Excerpted From James Turk’s just-published Money and Liberty: In The Pursuit Of Happiness & The Theory Of Natural Money:
Since the 1944 Bretton Woods conference, the U.S. dollar has been the world’s reserve currency. This term is still used today to describe the international role of the dollar, but it is meaningless to speak of a reserve currency when it is not redeemable in gold. In fact, that is what the term ‘reserve’ means. It is the supply of gold held for safety in a fractional reserve system that is not needed at the moment but is available if required, for example, to settle a payment obligation in money instead of currency. But for now what serves as the international monetary system have twisted the word ‘reserve’ to give it a new definition that fits what exists today.
These word games are intended to delay the end of the U.S. dollar’s role as the world’s reserve currency. While the timing of events is always problematic, monetary history shows that reserve currencies have a limited life. The reserve currency role is lost when the currency eventually becomes too abused and debased by government mismanagement to continue serving internationally, as clearly illustrated in Figure 15.
Government can force currency to circulate domestically through fiat, regulations, and penalty for non-compliance, but those weapons applied domestically do now work internationally, as evidenced by an announcement in the Jakarta Post on 28 June 2021 that should be of concern to the dollar’s managers. ‘Indonesia and China are closer to reducing their reliance on the U.S. dollar as they plan to start using their own currencies for bilateral trade and investment within weeks.’ The head of financial market development of Indonesia’s central bank briefing the news media about the decision said the step was taken ‘so we do not depend 100 percent on the U.S. dollar anymore.’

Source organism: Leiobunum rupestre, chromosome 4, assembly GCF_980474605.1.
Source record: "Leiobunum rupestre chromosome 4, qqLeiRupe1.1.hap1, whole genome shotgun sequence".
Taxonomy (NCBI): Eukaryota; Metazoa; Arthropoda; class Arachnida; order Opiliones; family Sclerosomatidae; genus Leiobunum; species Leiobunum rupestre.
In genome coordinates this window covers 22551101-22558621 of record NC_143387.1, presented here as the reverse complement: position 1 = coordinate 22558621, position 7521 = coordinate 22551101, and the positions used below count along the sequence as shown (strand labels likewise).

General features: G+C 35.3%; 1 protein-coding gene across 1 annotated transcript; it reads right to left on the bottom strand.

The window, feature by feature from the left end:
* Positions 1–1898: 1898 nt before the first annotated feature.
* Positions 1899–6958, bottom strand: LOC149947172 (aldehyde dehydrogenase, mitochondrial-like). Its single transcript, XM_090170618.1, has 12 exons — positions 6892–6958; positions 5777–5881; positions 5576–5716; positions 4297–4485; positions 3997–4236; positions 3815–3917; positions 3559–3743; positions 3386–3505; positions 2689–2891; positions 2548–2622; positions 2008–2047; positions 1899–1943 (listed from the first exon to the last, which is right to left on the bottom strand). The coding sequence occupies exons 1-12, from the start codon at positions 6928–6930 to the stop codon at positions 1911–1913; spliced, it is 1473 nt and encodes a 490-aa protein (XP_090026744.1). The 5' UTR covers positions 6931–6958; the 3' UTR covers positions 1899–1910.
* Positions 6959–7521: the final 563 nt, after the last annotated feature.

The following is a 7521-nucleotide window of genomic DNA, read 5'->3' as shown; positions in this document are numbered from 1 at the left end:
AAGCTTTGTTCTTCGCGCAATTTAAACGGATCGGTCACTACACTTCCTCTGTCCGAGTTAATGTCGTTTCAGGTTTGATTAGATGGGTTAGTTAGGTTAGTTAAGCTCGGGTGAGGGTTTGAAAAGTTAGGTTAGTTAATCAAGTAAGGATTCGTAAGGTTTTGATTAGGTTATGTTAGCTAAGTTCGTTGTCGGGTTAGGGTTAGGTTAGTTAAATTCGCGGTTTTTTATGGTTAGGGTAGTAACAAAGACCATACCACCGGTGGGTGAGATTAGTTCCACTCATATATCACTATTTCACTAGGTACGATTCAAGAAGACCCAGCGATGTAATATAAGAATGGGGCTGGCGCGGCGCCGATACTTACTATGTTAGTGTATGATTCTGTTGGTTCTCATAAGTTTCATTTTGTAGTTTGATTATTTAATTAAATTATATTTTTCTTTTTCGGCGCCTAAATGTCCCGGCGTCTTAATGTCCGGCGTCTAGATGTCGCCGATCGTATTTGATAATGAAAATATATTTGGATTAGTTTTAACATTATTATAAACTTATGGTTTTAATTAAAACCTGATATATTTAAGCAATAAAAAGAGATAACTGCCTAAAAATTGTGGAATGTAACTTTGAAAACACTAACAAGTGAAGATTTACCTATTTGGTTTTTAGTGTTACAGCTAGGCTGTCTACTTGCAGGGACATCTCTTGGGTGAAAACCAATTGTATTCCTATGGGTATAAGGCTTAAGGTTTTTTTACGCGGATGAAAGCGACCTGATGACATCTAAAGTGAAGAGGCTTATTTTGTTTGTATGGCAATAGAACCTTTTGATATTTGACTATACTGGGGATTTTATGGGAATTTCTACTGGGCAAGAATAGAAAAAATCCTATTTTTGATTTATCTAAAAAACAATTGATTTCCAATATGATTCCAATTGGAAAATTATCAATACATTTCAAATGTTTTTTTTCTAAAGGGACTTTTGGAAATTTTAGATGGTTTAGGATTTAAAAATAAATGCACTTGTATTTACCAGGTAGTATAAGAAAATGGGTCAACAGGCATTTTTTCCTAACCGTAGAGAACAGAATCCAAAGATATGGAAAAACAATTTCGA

Forcing a national currency to circulate internationally requires gunboat diplomacy, which the U.S. government has applied in recent decades when countries attempted to challenge the dollar’s supremacy. While gunboat diplomacy can be effective to a certain extent, it has limitations too. Pulitzer Prize-winning journalist, Chris Hedges, recently wrote:
In 2015, the dollar accounted for 90 percent of bilateral transactions between China and Russia, a percentage that has since fallen to about 50 percent. The use of sanctions as a weapon against China and Russia pushes these countries to replace the dollar with their own national currencies.
Countries that are powerful enough to challenge the U.S. government can keep U.S. Gunboats at bay. These countries can freely choose whether to use the reserve currency, and like China and Russia are doing, decrease their reliance on the dollar by developing alternative payment systems. It is the opposite outcome that one would expect from Gresham’s Law. While bad currency drives out good money domestically, internationally there is a choice. The dollar is being driven out of international circulation in recognition that is moved from being a neutral tool in commerce to become a geopolitical weapon.
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